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Abstract Detail

Molecular Ecology and Evolution

Laport, Robert [1], Minckley, Robert [2], Ramsey, Justin [2].

Polyploid speciation in the North American creosote bush (Larrea tridentata, Zygophyllaceae): an integrative analysis of reproductive isolation and genetic divergence.

Genome duplication (polyploidy) is a common form of chromosome evolution in plants that often results in strong reproductive isolation. However, the relative significance of intrinsic reproductive barriers vs. post-duplication adaptation in polyploid lineage diversification is widely disputed because polyploids are often geographically, morphologically, and physiologically divergent from diploids. One widely cited example of polyploid speciation is the creosote bush (Larrea tridentata, Zygophyllaceae), a dominant species of the North American desert flora comprising three geographically isolated chromosome races (diploids in the Chihuahuan Desert, tetraploids in the Sonoran Desert, and hexaploids in the Mojave Desert). Yet, it remains unclear if the chromosome races of L. tridentata represent distinct taxonomic units, not only because of uncertainty over the strength of reproductive isolation, but also due to uncertainty over the degree to which they have diverged ecologically, morphologically/physiologically, and genetically. Here, we use a combination of field studies and DNA molecular analyses to test the hypothesis that the cytotypes of L. tridentata represent evolutionarily distinct lineages. We find that while intercytotype reproductive isolation is generally strong and mediated by floristically and ecologically distinct distributions, the magnitude of morphological, phenological, and genetic divergence varies for diploid-tetraploid and tetraploid-hexaploid sympatric interactions. Taken together, these results suggest that the cytotypes represent evolutionarily independent lineages and that ecological isolation plays a significant role driving divergence among the cytotypes.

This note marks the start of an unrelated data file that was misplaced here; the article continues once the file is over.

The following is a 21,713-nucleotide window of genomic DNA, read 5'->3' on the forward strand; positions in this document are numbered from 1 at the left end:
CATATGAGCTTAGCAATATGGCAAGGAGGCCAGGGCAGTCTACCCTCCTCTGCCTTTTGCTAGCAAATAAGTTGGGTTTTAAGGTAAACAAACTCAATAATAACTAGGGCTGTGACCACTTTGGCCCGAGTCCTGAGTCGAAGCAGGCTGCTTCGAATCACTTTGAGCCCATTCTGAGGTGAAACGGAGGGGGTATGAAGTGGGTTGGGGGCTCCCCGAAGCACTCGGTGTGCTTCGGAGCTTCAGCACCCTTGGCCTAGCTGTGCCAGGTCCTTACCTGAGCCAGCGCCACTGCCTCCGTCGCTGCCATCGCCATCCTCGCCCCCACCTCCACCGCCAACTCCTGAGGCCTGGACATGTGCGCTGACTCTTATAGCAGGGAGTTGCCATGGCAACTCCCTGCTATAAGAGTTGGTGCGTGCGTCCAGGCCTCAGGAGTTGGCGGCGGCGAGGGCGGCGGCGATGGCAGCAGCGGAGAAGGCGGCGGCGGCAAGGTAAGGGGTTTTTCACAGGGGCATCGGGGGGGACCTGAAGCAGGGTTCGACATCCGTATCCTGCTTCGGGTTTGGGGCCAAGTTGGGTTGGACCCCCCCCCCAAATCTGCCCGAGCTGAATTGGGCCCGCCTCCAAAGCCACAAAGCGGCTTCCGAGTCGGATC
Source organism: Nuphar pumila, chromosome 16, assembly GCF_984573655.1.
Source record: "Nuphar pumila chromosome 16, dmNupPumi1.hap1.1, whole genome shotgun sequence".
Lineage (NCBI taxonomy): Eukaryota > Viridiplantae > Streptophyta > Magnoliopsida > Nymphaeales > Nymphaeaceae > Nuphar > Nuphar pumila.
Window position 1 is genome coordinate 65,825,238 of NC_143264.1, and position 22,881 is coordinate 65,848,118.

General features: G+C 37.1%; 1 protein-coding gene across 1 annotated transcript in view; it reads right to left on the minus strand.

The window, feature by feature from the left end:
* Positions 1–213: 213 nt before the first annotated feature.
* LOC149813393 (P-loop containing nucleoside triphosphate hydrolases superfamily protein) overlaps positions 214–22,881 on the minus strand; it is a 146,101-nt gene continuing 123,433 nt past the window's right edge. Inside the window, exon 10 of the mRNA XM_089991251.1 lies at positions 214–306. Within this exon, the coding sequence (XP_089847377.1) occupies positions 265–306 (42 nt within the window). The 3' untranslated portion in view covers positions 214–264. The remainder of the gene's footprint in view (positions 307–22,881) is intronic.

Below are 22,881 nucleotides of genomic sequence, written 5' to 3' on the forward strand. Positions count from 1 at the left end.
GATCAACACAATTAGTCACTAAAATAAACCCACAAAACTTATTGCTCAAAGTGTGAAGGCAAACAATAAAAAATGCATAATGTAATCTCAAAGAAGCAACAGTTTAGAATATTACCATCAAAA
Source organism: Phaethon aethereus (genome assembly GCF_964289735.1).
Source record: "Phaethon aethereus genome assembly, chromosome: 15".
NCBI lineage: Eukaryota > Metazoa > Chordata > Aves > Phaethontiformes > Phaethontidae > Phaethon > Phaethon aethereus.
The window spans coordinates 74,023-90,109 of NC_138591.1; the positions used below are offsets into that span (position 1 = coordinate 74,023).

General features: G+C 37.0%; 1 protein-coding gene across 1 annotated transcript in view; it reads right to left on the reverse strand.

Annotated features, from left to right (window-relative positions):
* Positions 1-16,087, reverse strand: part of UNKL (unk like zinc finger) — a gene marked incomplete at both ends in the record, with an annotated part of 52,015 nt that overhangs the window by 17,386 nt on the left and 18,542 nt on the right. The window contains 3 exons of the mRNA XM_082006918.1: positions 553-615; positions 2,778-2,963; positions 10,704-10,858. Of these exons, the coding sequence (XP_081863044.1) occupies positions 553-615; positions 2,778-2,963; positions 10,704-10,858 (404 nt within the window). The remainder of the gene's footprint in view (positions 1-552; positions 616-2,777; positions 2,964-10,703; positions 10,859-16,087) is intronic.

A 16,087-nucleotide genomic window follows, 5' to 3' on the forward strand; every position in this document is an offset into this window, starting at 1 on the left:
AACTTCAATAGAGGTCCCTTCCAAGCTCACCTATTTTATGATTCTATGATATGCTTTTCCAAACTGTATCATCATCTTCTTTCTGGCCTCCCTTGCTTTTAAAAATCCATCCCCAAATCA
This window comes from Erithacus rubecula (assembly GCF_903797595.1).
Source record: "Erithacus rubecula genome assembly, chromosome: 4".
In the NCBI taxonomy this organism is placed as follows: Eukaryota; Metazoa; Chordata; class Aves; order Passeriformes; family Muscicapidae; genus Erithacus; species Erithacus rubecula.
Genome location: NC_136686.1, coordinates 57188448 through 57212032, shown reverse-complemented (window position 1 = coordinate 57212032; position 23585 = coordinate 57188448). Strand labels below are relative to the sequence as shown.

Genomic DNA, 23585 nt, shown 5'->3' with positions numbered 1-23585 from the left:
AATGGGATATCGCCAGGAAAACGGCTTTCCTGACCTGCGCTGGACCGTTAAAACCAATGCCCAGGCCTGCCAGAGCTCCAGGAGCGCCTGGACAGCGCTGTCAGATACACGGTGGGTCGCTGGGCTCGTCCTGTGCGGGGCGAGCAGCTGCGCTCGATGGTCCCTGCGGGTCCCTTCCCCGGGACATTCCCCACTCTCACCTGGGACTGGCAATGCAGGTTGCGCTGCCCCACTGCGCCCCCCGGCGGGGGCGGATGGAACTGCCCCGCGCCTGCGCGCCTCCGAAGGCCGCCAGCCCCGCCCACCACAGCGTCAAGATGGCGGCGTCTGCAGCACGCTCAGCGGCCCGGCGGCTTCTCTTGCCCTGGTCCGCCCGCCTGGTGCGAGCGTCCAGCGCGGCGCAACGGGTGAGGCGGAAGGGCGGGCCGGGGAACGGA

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1 - University of Rochester, Department of Biology, River Campus, 476 Hutchison Hall, Rochester, NY, 14627, USA
2 - University of Rochester, Department of Biology, 213 Hutchison Hall, Rochester, NY, 14627, USA

flow cytometry
morphological divergence
hybrid inviability
gene flow.

Presentation Type: Oral Paper:Papers for Topics
Session: 46
Location: Newberry/Riverside Hilton
Date: Wednesday, July 31st, 2013
Time: 2:00 PM
Number: 46003
Abstract ID:285
Candidate for Awards:None

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